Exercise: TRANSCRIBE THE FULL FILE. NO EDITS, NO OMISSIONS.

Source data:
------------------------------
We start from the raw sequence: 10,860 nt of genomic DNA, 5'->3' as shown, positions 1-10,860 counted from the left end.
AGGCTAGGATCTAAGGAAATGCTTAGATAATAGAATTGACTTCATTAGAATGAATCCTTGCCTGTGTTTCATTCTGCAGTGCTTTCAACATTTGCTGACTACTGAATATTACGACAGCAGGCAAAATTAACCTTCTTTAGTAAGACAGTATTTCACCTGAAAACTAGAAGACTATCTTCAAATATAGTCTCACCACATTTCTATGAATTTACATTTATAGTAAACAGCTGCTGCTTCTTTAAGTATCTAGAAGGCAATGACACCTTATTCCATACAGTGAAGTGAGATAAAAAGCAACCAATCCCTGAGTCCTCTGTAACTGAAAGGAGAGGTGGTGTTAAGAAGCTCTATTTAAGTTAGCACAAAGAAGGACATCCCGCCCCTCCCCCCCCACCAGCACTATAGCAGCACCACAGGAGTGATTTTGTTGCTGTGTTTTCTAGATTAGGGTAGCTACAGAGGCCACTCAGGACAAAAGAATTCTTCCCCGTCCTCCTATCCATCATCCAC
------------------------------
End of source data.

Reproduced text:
We start from the raw sequence: 10,860 nt of genomic DNA, 5'->3' as shown, positions 1-10,860 counted from the left end.
AGGCTAGGATCTAAGGAAATGCTTAGATAATAGAATTGACTTCATTAGAATGAATCCTTGCCTGTGTTTCATTCTGCAGTGCTTTCAACATTTGCTGACTACTGAATATTACGACAGCAGGCAAAATTAACCTTCTTTAGTAAGACAGTATTTCACCTGAAAACTAGAAGACTATCTTCAAATATAGTCTCACCACATTTCTATGAATTTACATTTATAGTAAACAGCTGCTGCTTCTTTAAGTATCTAGAAGGCAATGACACCTTATTCCATACAGTGAAGTGAGATAAAAAGCAACCAATCCCTGAGTCCTCTGTAACTGAAAGGAGAGGTGGTGTTAAGAAGCTCTATTTAAGTTAGCACAAAGAAGGACATCCCGCCCCTCCCCCCCCACCAGCACTATAGCAGCACCACAGGAGTGATTTTGTTGCTGTGTTTTCTAGATTAGGGTAGCTACAGAGGCCACTCAGGACAAAAGAATTCTTCCCCGTCCTCCTATCCATCATCCAC